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Dealing with the Real Anders Breivik
How, exactly, could a right-wing terrorist convince liberals he was, in fact, a right-wing terrorist?
It’s a question Anders Breivik no doubt ponders.
Remember, before embarking on his murderous mission, Breivik compiled and distributed a lengthy manifesto, precisely to dispel any mystery about his motivations. Now, he stands in the dock, giving military salutes and explaining, again and again and again, about why he did what he did.
Yet, somehow, liberal pundits and politicians refuse to listen. Breivik talks politics – and then the pop psychologists dredge through his biography for eccentricities to explain his actions away.
That response seems itself almost pathological, an obsessive refusal to acknowledge that Breivik might represent what he claims, that he’s not a weak-minded isolate bewitched by ‘World of Warcraft’ but an experienced far-right activist acting to advance specific political goals.
Most of all, the dime store diagnoses obscure just how widely Breivik’s ideas are shared.
‘This is an unconventional war. We are in a war, we are in a clash of civilisations. The thing I want to leave with you in closing is that we are the soldiers. The soldiers are not in uniform. There are no armies on the field. The armies on the field are there, they’re doing noble work but that’s only one small part. The main struggle is right here. And we are it. This is a battle for the soul of Australia, for the soul of Europe, for the soul of America, for the soul of the west. And its outcome is not at all decided, as dire as it may look, because we have not yet begun to fight. It is up to us.’
The passage might have come, word-for-word, from Breivik’s testimony. But it didn’t.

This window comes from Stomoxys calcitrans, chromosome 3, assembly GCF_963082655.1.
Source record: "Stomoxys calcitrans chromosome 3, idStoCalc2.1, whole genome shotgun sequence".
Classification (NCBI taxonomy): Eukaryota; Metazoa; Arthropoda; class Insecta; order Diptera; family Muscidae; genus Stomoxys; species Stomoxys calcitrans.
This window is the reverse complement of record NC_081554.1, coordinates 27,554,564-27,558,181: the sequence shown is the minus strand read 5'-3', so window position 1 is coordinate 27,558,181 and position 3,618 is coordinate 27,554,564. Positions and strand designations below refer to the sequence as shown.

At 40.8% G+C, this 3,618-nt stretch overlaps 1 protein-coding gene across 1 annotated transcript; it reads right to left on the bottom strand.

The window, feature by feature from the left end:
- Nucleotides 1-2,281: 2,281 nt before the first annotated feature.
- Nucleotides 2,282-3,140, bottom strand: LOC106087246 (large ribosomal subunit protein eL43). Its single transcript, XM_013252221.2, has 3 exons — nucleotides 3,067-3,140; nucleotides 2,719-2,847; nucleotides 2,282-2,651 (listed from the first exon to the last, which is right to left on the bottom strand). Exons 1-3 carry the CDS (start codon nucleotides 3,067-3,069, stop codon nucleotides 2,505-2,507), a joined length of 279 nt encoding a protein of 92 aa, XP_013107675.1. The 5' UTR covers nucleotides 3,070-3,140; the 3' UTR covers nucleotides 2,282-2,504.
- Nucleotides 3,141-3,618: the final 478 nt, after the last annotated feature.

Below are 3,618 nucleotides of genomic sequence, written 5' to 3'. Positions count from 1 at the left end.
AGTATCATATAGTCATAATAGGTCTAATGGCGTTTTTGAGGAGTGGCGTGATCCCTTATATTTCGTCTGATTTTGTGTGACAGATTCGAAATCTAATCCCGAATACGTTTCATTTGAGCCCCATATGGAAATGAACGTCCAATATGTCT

It’s part of a recent speech by Robert Spencer, a luminary of the Islamophobic Right. Spencer runs the wildly popular Jihad Watch blog. He’s also, with Pamela Geller, the co-founder of Stop the Islamization of America, and an important ideologue in the loose network of bloggers, activists and political groups known as the ‘Counter Jihad’ movement.
In that milieu, as the anti-fascist group Hope Not Hate documents in an important new report, all of Breivik’s theses circulate. Islam poses an existential threat to Western civilisation; seemingly peaceable Muslims are surreptitiously engaged in ‘stealth jihad’; Muslim immigrants represent a demographic time bomb; that multiculturalists are tacitly supporting the Islamic enemy; that the universities and the media are dominated by ‘cultural Marxists’ seeking to legitimise sharia law: it’s all there.
Hope not Hate explains:
“The ‘Counter-Jihad’ movement is the new face of the political right in Europe. The old racial nationalism of fascists and racists are receding but in its place are right wing populist parties and movements which make Islam the issue and Muslims the target. It manifests itself in
different ways, in different countries, but its underlying message is the same. Sometimes it is focused around the single issue of Islam, but in other situations it becomes interwoven with wider politics of immigration, culture, loss and identity.”
Naturally, the ideologues of counter jihad denounced Breivik’s murders.
But they never renounced his ideas. Instead, they asserted that the very extremity of his acts proved him insane, with that insanity differentiating his thesis about the necessity of war against the Islamic peril from their own articulation of precisely the same argument.